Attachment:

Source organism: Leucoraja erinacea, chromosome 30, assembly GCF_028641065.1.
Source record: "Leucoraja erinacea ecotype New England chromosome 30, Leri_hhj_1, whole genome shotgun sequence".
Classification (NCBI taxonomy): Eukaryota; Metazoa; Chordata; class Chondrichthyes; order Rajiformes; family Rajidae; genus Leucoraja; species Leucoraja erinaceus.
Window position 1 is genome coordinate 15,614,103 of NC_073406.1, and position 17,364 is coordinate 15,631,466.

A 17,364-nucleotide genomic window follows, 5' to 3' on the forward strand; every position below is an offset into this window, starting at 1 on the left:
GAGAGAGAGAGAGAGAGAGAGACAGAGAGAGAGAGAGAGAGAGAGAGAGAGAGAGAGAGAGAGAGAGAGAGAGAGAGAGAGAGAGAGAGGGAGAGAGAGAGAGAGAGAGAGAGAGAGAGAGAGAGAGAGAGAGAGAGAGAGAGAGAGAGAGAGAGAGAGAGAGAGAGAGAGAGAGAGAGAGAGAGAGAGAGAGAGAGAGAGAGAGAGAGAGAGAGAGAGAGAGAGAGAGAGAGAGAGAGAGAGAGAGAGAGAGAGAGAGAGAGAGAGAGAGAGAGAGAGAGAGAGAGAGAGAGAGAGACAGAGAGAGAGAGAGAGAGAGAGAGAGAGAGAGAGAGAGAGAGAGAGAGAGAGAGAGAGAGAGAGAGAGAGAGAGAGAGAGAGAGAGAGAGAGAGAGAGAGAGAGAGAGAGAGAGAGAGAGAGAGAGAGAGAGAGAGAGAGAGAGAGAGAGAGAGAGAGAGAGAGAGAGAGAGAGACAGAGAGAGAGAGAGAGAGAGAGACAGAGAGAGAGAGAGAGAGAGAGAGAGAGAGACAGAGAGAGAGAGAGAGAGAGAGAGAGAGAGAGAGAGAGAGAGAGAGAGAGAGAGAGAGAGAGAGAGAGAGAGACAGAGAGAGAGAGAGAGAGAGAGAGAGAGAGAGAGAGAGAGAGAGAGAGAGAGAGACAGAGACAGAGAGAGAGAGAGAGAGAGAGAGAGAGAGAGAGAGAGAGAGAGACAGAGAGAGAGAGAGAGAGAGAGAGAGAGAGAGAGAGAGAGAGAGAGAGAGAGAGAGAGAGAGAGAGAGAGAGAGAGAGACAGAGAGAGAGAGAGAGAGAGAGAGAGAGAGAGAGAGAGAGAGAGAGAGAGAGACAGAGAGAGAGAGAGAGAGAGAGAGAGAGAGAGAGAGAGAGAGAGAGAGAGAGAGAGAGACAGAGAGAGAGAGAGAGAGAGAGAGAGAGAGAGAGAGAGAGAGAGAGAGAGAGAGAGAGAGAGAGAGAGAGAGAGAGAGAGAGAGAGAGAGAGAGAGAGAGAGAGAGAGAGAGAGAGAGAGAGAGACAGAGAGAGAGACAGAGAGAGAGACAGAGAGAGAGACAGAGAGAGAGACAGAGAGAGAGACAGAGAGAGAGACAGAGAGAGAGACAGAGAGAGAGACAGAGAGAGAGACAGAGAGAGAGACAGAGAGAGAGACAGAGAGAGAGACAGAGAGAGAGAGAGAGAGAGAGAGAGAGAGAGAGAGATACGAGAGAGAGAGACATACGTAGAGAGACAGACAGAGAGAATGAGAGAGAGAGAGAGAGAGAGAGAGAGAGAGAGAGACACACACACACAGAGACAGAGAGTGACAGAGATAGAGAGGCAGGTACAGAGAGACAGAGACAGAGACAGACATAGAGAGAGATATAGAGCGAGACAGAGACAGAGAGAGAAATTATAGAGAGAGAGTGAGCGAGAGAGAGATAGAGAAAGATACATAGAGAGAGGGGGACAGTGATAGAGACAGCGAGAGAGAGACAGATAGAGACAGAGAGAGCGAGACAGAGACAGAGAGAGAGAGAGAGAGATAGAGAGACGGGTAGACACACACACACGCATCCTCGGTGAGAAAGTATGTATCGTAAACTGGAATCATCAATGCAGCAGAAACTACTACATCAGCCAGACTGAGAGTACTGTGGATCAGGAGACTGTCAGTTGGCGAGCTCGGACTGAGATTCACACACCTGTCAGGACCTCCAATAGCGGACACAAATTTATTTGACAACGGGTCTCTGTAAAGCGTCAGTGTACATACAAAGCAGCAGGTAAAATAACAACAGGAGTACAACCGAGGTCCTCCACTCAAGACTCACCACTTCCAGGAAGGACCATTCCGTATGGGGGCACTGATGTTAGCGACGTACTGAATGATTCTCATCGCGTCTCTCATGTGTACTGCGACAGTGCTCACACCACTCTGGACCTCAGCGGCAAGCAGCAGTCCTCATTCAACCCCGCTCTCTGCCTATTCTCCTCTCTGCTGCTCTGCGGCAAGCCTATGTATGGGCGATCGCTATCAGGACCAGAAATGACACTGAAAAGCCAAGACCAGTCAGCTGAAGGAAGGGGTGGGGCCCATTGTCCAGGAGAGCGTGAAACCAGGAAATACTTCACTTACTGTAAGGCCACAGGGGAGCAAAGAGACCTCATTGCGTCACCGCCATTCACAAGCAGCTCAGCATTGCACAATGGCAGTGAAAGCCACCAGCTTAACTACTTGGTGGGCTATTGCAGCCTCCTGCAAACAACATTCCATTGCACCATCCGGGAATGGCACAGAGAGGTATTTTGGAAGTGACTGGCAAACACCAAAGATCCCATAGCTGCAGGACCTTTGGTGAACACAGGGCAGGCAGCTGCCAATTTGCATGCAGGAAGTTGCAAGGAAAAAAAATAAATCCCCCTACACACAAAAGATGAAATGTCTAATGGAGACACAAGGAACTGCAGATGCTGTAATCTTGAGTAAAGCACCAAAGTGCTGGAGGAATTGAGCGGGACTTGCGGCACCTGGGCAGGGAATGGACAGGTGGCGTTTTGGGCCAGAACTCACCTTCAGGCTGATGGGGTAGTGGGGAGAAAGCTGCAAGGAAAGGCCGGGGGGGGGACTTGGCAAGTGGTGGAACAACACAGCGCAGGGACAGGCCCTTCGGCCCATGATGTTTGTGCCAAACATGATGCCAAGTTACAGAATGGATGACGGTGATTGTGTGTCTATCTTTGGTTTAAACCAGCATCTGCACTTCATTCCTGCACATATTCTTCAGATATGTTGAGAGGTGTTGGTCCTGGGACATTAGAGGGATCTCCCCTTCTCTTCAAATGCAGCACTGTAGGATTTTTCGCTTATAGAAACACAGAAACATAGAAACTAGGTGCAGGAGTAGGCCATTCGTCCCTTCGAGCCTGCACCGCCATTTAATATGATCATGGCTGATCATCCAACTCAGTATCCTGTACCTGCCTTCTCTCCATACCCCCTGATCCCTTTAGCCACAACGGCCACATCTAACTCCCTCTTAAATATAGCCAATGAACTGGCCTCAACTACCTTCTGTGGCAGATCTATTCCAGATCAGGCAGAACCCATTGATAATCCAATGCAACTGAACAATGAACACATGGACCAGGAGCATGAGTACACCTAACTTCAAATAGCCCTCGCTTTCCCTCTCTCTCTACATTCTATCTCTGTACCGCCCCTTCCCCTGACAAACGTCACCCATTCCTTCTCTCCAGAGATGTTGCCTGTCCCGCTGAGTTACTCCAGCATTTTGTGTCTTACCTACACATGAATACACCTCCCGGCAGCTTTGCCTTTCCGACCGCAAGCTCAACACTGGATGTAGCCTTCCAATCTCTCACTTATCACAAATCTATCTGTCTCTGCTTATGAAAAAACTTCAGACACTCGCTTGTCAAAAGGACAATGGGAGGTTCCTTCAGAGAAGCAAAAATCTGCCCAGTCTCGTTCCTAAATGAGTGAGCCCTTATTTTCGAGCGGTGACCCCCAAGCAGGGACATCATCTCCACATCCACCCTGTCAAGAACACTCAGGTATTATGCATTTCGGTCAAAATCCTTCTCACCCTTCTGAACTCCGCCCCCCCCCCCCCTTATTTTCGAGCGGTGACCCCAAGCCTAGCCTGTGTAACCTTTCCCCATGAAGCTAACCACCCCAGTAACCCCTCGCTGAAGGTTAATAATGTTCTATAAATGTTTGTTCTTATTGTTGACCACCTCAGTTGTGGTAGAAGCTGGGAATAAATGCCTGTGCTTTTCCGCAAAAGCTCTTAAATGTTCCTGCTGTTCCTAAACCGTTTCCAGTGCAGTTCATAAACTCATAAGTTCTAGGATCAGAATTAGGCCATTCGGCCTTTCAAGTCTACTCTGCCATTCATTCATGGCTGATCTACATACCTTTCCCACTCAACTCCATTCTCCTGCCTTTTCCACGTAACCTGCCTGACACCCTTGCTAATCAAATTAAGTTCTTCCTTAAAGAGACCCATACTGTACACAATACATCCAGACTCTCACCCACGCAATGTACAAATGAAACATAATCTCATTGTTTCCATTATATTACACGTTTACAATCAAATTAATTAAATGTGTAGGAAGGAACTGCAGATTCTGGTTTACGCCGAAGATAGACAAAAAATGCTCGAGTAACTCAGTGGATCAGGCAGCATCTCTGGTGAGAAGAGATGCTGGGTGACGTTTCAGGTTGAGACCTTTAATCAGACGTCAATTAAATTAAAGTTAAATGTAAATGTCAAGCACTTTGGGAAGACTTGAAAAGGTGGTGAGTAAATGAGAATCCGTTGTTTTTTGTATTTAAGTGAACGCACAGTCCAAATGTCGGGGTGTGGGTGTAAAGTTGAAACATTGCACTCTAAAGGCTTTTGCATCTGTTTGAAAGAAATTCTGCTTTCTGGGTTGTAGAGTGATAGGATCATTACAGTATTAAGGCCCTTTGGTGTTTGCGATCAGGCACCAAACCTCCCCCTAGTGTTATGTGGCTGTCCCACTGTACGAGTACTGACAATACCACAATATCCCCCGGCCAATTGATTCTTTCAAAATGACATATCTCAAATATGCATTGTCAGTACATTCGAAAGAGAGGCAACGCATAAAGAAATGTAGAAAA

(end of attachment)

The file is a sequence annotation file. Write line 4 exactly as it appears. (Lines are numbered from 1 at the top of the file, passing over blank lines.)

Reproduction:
Window position 1 is genome coordinate 15,614,103 of NC_073406.1, and position 17,364 is coordinate 15,631,466.